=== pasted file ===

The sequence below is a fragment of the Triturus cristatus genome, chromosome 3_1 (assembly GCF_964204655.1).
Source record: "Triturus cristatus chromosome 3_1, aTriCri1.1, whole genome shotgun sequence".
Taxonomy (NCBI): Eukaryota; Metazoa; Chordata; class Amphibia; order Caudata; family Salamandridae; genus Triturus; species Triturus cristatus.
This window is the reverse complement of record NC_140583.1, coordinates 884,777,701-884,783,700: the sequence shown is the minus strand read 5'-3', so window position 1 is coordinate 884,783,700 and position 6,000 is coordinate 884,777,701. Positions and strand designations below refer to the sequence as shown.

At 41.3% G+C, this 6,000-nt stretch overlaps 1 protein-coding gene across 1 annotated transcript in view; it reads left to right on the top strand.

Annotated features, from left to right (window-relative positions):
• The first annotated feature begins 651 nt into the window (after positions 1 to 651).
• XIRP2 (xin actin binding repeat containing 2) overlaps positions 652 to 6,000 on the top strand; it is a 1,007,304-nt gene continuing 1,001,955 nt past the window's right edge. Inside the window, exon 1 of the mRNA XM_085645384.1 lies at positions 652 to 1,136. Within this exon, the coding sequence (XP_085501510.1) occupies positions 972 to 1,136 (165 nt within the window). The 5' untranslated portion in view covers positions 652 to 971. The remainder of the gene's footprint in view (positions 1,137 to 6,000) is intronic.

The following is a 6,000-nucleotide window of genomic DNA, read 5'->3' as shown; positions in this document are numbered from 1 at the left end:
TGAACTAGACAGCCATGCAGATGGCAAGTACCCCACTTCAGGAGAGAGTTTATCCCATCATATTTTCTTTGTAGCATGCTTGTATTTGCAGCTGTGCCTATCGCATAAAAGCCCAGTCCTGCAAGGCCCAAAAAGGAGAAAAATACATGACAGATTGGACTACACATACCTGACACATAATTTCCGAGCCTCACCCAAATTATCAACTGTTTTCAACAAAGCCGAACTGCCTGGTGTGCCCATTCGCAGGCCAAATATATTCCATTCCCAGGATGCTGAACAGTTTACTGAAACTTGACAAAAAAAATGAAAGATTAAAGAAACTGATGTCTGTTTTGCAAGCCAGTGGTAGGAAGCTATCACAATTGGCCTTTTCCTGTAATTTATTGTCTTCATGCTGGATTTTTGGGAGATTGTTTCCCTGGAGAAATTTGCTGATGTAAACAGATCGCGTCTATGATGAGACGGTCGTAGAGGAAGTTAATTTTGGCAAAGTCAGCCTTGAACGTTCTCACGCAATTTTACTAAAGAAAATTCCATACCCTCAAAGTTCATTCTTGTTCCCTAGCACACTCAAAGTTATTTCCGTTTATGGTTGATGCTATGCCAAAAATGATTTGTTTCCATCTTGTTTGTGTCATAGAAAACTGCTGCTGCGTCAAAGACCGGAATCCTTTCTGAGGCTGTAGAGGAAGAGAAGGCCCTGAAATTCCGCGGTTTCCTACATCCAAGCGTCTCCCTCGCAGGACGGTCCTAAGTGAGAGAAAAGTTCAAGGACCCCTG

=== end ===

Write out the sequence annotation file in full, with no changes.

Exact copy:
The sequence below is a fragment of the Triturus cristatus genome, chromosome 3_1 (assembly GCF_964204655.1).
Source record: "Triturus cristatus chromosome 3_1, aTriCri1.1, whole genome shotgun sequence".
Taxonomy (NCBI): Eukaryota; Metazoa; Chordata; class Amphibia; order Caudata; family Salamandridae; genus Triturus; species Triturus cristatus.
This window is the reverse complement of record NC_140583.1, coordinates 884,777,701-884,783,700: the sequence shown is the minus strand read 5'-3', so window position 1 is coordinate 884,783,700 and position 6,000 is coordinate 884,777,701. Positions and strand designations below refer to the sequence as shown.

At 41.3% G+C, this 6,000-nt stretch overlaps 1 protein-coding gene across 1 annotated transcript in view; it reads left to right on the top strand.

Annotated features, from left to right (window-relative positions):
• The first annotated feature begins 651 nt into the window (after positions 1 to 651).
• XIRP2 (xin actin binding repeat containing 2) overlaps positions 652 to 6,000 on the top strand; it is a 1,007,304-nt gene continuing 1,001,955 nt past the window's right edge. Inside the window, exon 1 of the mRNA XM_085645384.1 lies at positions 652 to 1,136. Within this exon, the coding sequence (XP_085501510.1) occupies positions 972 to 1,136 (165 nt within the window). The 5' untranslated portion in view covers positions 652 to 971. The remainder of the gene's footprint in view (positions 1,137 to 6,000) is intronic.

The following is a 6,000-nucleotide window of genomic DNA, read 5'->3' as shown; positions in this document are numbered from 1 at the left end:
TGAACTAGACAGCCATGCAGATGGCAAGTACCCCACTTCAGGAGAGAGTTTATCCCATCATATTTTCTTTGTAGCATGCTTGTATTTGCAGCTGTGCCTATCGCATAAAAGCCCAGTCCTGCAAGGCCCAAAAAGGAGAAAAATACATGACAGATTGGACTACACATACCTGACACATAATTTCCGAGCCTCACCCAAATTATCAACTGTTTTCAACAAAGCCGAACTGCCTGGTGTGCCCATTCGCAGGCCAAATATATTCCATTCCCAGGATGCTGAACAGTTTACTGAAACTTGACAAAAAAAATGAAAGATTAAAGAAACTGATGTCTGTTTTGCAAGCCAGTGGTAGGAAGCTATCACAATTGGCCTTTTCCTGTAATTTATTGTCTTCATGCTGGATTTTTGGGAGATTGTTTCCCTGGAGAAATTTGCTGATGTAAACAGATCGCGTCTATGATGAGACGGTCGTAGAGGAAGTTAATTTTGGCAAAGTCAGCCTTGAACGTTCTCACGCAATTTTACTAAAGAAAATTCCATACCCTCAAAGTTCATTCTTGTTCCCTAGCACACTCAAAGTTATTTCCGTTTATGGTTGATGCTATGCCAAAAATGATTTGTTTCCATCTTGTTTGTGTCATAGAAAACTGCTGCTGCGTCAAAGACCGGAATCCTTTCTGAGGCTGTAGAGGAAGAGAAGGCCCTGAAATTCCGCGGTTTCCTACATCCAAGCGTCTCCCTCGCAGGACGGTCCTAAGTGAGAGAAAAGTTCAAGGACCCCTG